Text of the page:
Australia's Civil Aviation Safety Authority (CASA) says it is suspending operations of the Boeing 737 MAX 8 plane in Australia after a deadly crash killed 157 people in Ethiopia at the weekend.
Fiji Airways was the only airline flying the MAX 8 into Australia after Singapore's Silk Air grounded its fleet early today.
In a statement released earlier today, Fiji Airways said it had "full confidence in the airworthiness" of its two aircraft.
On Sunday, an Ethiopian Airlines 737 MAX 8 crashed shortly after take-off from Addis Ababa, killing all 157 people on board.
Safety concerns about the model were first raised in October after a Lion Air flight in Indonesia crashed, killing all 189 people aboard.
The Civil Aviation Safety Authority's director of aviation safety, Shane Carmody, said in a statement that the temporary suspension of Boeing 737 MAX 8 planes in Australia was in the best interests of safety.
"This is a temporary suspension while we wait for more information to review the safety risks of continued operations of the Boeing 737 MAX to and from Australia," he said.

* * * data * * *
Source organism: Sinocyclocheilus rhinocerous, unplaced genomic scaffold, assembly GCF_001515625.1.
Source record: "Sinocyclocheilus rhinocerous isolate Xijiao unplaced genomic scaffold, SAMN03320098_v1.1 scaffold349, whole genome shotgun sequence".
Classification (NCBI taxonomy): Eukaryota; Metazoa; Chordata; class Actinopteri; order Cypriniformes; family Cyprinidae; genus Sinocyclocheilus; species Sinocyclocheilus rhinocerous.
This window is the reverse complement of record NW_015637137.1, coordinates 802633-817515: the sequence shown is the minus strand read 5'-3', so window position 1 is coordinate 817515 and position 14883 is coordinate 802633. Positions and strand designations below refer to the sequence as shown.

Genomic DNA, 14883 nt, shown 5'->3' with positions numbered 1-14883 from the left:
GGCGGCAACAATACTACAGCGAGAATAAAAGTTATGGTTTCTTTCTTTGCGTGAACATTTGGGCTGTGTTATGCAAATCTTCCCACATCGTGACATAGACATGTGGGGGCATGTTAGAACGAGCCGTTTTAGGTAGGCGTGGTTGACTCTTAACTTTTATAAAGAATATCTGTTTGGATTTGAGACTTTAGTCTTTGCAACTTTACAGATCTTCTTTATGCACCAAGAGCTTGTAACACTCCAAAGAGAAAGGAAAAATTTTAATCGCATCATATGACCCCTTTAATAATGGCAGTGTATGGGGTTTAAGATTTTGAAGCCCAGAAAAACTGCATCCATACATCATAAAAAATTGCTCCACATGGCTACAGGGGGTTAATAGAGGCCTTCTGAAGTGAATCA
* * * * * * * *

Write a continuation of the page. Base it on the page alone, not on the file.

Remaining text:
"CASA regrets any inconvenience to passengers but believes it is important to always put safety first."
The organisation said it was closely monitoring the situation and said the suspension would be reviewed as relevant safety information became available from Boeing, the United States Federal Aviation Administration and accident investigators.
Boeing announced plans to upgrade software in its 737 MAX 8 planes "in the coming weeks" earlier today.
Australia's move to suspend the MAX 8 follows China and Indonesia, which ordered their airlines to ground their Boeing 737 MAX 8 planes indefinitely on Monday.
Ethiopian Airlines spokesman Asrat Begashaw said the carrier had grounded its remaining four 737 MAX 8 planes until further notice as an "extra safety precaution".
The airline was using five new 737 MAX 8s and awaiting delivery of 25 more.
Preliminary reports following the Lion Air MAX 8 crash - the newest version of Boeing's single-aisle, narrow body aircraft - found the pilots struggled to control the plane.
The model's automatic safety system, designed to prevent stalling, was found to have repeatedly pushed the plane's nose down.
Pilots had to manually raise the nose to correct the flight, only for the sequence to repeat about five seconds later, the report said.
Investigators said they believed faulty information from sensors could have activated the system.
It is not known whether the same anti-stall system was at fault for the Ethiopian Airlines crash.